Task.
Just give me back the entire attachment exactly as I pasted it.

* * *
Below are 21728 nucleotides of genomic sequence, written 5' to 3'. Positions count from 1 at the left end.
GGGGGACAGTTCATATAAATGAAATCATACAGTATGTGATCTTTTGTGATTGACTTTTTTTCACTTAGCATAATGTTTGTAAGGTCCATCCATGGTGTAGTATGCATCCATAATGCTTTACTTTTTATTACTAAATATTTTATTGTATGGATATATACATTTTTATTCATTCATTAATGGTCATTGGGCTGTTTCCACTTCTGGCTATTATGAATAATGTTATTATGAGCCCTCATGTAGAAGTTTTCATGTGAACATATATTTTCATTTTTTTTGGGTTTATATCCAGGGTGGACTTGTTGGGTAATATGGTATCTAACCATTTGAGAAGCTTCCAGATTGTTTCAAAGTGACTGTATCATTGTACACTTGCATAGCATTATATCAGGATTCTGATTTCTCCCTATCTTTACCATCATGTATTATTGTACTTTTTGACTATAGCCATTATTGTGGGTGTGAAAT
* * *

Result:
Below are 21728 nucleotides of genomic sequence, written 5' to 3'. Positions count from 1 at the left end.
GGGGGACAGTTCATATAAATGAAATCATACAGTATGTGATCTTTTGTGATTGACTTTTTTTCACTTAGCATAATGTTTGTAAGGTCCATCCATGGTGTAGTATGCATCCATAATGCTTTACTTTTTATTACTAAATATTTTATTGTATGGATATATACATTTTTATTCATTCATTAATGGTCATTGGGCTGTTTCCACTTCTGGCTATTATGAATAATGTTATTATGAGCCCTCATGTAGAAGTTTTCATGTGAACATATATTTTCATTTTTTTTGGGTTTATATCCAGGGTGGACTTGTTGGGTAATATGGTATCTAACCATTTGAGAAGCTTCCAGATTGTTTCAAAGTGACTGTATCATTGTACACTTGCATAGCATTATATCAGGATTCTGATTTCTCCCTATCTTTACCATCATGTATTATTGTACTTTTTGACTATAGCCATTATTGTGGGTGTGAAAT